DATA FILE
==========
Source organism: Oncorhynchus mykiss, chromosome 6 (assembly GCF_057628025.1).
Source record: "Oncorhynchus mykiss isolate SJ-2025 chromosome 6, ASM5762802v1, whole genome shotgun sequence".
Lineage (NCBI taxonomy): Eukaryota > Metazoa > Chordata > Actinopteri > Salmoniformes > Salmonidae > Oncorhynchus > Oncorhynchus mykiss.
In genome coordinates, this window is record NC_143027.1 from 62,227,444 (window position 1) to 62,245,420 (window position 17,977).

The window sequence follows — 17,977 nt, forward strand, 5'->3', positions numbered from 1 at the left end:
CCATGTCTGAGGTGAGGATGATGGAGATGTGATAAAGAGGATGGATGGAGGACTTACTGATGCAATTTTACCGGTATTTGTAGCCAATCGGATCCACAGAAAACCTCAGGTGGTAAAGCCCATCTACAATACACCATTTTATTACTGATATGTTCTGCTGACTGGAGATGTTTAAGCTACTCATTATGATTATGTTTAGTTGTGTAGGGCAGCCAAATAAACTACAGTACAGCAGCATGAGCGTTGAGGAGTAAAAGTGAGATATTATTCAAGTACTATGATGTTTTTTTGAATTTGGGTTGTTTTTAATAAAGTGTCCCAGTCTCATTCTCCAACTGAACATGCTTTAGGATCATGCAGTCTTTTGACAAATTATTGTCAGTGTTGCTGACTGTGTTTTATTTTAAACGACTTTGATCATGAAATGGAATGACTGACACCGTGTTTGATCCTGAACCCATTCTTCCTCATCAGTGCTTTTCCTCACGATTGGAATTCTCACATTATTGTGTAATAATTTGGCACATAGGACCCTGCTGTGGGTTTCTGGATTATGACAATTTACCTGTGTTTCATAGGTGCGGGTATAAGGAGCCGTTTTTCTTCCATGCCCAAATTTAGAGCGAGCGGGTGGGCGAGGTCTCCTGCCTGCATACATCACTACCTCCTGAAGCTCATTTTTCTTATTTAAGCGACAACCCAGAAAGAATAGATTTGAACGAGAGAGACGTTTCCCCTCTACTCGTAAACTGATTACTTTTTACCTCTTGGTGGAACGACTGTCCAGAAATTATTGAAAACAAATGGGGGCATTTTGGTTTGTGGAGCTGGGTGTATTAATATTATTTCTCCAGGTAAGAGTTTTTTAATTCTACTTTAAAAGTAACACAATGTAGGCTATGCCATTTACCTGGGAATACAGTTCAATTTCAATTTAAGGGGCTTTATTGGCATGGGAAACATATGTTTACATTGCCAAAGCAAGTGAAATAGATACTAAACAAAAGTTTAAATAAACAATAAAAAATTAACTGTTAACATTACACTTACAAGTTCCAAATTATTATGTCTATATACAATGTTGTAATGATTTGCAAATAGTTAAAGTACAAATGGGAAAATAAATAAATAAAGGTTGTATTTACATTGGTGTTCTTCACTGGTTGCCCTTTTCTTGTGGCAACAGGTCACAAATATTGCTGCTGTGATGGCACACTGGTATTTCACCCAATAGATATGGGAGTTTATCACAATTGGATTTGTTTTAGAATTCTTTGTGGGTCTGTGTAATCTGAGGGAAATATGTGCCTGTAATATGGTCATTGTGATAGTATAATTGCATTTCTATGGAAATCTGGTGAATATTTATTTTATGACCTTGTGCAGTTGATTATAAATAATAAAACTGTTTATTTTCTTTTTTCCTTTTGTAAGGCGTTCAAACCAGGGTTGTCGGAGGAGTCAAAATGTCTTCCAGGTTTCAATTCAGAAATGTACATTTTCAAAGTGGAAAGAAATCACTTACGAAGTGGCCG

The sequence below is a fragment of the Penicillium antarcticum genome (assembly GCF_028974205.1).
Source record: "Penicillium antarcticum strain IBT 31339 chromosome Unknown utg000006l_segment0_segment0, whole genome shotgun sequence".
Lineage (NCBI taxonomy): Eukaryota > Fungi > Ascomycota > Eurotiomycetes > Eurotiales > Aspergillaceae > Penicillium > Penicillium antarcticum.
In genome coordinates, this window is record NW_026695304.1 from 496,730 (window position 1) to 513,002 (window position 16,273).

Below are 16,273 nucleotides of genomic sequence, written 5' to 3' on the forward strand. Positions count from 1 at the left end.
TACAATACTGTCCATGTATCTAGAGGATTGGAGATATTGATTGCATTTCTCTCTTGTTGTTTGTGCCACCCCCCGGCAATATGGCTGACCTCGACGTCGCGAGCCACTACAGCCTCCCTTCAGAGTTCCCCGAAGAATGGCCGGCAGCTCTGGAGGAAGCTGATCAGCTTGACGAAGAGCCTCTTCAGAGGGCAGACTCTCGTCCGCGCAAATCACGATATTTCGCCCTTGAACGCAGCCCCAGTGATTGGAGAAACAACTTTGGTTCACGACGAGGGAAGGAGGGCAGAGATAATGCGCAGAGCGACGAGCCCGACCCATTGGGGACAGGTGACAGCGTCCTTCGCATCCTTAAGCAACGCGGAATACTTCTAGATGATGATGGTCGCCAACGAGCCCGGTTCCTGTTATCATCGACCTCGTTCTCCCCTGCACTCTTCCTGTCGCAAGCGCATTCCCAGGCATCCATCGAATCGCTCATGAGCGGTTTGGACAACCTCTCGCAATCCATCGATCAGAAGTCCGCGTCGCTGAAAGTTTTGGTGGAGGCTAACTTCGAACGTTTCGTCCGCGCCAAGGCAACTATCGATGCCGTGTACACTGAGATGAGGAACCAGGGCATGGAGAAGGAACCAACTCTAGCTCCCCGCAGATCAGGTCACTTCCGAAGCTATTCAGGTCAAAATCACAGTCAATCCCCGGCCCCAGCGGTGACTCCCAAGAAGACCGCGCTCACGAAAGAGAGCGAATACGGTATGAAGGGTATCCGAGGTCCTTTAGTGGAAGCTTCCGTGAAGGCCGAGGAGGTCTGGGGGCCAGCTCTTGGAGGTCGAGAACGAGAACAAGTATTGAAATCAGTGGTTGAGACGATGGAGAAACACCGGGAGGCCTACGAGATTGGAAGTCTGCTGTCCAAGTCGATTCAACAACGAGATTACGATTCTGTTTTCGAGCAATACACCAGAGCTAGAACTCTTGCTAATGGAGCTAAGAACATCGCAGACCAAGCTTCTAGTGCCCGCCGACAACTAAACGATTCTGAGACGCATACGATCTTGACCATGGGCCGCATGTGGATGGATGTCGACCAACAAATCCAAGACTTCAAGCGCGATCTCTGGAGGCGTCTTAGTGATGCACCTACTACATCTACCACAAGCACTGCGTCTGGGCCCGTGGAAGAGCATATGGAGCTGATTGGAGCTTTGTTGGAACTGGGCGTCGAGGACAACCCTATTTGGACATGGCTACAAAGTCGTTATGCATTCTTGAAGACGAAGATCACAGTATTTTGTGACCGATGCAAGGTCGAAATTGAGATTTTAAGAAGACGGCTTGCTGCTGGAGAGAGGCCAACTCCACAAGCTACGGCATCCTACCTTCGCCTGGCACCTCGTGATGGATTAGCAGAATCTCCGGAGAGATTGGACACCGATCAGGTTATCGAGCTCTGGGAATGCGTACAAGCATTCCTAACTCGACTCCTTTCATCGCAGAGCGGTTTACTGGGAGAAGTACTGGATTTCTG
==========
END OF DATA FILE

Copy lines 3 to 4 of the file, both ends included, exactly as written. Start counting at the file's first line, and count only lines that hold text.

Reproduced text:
Lineage (NCBI taxonomy): Eukaryota > Metazoa > Chordata > Actinopteri > Salmoniformes > Salmonidae > Oncorhynchus > Oncorhynchus mykiss.
In genome coordinates, this window is record NC_143027.1 from 62,227,444 (window position 1) to 62,245,420 (window position 17,977).